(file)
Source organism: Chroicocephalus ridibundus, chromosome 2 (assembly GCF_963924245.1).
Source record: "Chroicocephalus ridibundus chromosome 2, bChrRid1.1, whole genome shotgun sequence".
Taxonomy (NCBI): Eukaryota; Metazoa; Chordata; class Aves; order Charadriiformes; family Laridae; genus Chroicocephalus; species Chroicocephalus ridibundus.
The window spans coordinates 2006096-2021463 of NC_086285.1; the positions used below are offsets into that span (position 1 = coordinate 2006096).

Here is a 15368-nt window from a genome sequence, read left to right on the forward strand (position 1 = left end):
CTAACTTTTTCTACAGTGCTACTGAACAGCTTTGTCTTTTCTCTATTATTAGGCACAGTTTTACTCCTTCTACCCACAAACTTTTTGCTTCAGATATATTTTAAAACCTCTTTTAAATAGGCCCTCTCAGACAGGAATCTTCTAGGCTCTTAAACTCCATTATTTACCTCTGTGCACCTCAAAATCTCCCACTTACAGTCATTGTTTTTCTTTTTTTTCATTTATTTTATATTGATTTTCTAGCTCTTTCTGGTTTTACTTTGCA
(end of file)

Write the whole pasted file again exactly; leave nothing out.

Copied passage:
Source organism: Chroicocephalus ridibundus, chromosome 2 (assembly GCF_963924245.1).
Source record: "Chroicocephalus ridibundus chromosome 2, bChrRid1.1, whole genome shotgun sequence".
Taxonomy (NCBI): Eukaryota; Metazoa; Chordata; class Aves; order Charadriiformes; family Laridae; genus Chroicocephalus; species Chroicocephalus ridibundus.
The window spans coordinates 2006096-2021463 of NC_086285.1; the positions used below are offsets into that span (position 1 = coordinate 2006096).

Here is a 15368-nt window from a genome sequence, read left to right on the forward strand (position 1 = left end):
CTAACTTTTTCTACAGTGCTACTGAACAGCTTTGTCTTTTCTCTATTATTAGGCACAGTTTTACTCCTTCTACCCACAAACTTTTTGCTTCAGATATATTTTAAAACCTCTTTTAAATAGGCCCTCTCAGACAGGAATCTTCTAGGCTCTTAAACTCCATTATTTACCTCTGTGCACCTCAAAATCTCCCACTTACAGTCATTGTTTTTCTTTTTTTTCATTTATTTTATATTGATTTTCTAGCTCTTTCTGGTTTTACTTTGCA